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For years, Costco Wholesale has been the darling of the big-box retail world, using its successful business model to drive growth and keep shoppers coming back. Yet last quarter, the retailer failed to meet investor expectations on the earnings front, and the stock has headed downward in response. On Wednesday, Costco will release its fiscal second-quarter financial report, and investors want to see further signs that the company can defy what has been a difficult holiday season for many of its retail peers and produce at least modestly higher revenue and earnings. Let's look more closely at what to expect from Costco Wholesale and whether it can bounce back from its rare earnings miss.
Stats on Costco
Data source: Yahoo! Finance.
What's ahead for Costco earnings?In recent months, analysts have been less optimistic about Costco earnings, cutting their fiscal second-quarter estimates by $0.04 per share and reducing their projections for the full fiscal year by $0.16 per share. The stock price has moved downward in concert, dropping 8% since mid-November.
Costco's fiscal fourth-quarter results back in December were a big cause for disappointment among investors in the retailer. Revenue climbed only 1.3% during the quarter, and net income actually fell 3%, which came as a shock to those expecting to see roughly a 4% to 5% rise in that figure. Comparable-store sales rose just 2% in the U.S. and fell 1% in its international business, in large part because of a combination of a strong dollar and falling gasoline prices worldwide. Perhaps most troubling was a slowdown in membership-fee growth to less than 2%, given the importance of membership-related revenue to Costco's overall business model.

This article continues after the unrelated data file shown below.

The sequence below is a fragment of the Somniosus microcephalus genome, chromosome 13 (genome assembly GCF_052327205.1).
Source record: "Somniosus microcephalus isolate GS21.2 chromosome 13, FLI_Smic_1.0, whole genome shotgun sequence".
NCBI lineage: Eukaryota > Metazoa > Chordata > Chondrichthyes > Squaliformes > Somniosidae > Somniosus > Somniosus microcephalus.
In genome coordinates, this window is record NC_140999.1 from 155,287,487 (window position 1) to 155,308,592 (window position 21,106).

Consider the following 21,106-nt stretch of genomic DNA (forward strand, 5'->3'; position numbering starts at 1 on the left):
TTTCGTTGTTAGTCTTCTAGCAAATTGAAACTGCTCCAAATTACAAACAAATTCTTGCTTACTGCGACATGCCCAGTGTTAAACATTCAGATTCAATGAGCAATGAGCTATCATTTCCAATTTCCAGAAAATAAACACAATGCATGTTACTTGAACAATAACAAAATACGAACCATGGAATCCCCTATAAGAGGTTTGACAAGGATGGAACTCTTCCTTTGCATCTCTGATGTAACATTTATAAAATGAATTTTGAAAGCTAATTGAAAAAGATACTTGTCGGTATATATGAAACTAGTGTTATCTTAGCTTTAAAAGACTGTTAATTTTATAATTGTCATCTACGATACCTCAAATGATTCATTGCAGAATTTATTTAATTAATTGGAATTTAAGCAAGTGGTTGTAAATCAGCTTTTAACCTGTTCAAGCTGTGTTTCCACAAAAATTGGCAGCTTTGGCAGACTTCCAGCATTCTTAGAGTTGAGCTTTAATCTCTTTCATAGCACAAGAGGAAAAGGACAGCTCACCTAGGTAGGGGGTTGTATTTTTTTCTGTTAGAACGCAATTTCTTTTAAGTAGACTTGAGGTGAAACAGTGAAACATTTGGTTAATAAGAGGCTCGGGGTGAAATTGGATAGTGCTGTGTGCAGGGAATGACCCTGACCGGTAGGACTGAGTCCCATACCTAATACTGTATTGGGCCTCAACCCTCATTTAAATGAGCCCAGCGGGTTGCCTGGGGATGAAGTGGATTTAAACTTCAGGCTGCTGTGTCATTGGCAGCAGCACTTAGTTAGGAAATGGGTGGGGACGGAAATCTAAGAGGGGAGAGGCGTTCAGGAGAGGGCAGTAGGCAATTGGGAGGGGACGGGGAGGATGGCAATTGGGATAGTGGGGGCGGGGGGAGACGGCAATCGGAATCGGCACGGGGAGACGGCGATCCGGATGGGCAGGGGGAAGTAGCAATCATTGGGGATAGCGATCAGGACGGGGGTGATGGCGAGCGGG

Monthly sales figures have added fuel to the fire surrounding Costco's slowing growth. Even after accounting for the impact of gasoline-price deflation, Costco's U.S. comps in December rose only 4%. Adjusted comps growth slowed to just 1% in January, and even if you factor in additional headwinds from harsh winter weather in many parts of the country and a change in the timing of the Super Bowl, Costco's gain of about 3% was still subpar.
One factor that will get a lot of attention in the coming months is the ongoing transition to a new exclusive branded credit card. Most of the attention in the switch has gone to the outgoing partner American Express , which was widely seen as the big loser in the move. Yet Costco also has some reputational risk if there are excessive problems in getting things moved over to the new issuer.
Another key aspect for Costco's growth will be its efforts to expand internationally. In 2016, Costco expects to open a total of 32 warehouse locations worldwide, with 12 to 14 coming to non-U.S. locations. A second warehouse in Spain and a brand-new presence in France highlight the need for Europe to start pulling its weight from a macroeconomic standpoint. If Costco can work the same magic in Europe and elsewhere around the world that has done so well in the U.S., then improving economies could give the big-box retailer a much-needed lift.
In the Costco earnings report, remember to factor in one-time factors like gasoline sales, but also look at other aspects of the retailer's fundamental performance. With shares well off their all-time highs, value investors should look closely to see if now might be the right time to buy into Costco stock.
The article Can Costco Wholesale Get Back Into the Groove in 2016? originally appeared on Fool.com.
Dan Caplinger has no position in any stocks mentioned. The Motley Fool owns shares of and recommends Costco Wholesale. The Motley Fool recommends American Express. Try any of our Foolish newsletter services free for 30 days. We Fools may not all hold the same opinions, but we all believe that considering a diverse range of insights makes us better investors. The Motley Fool has a disclosure policy.
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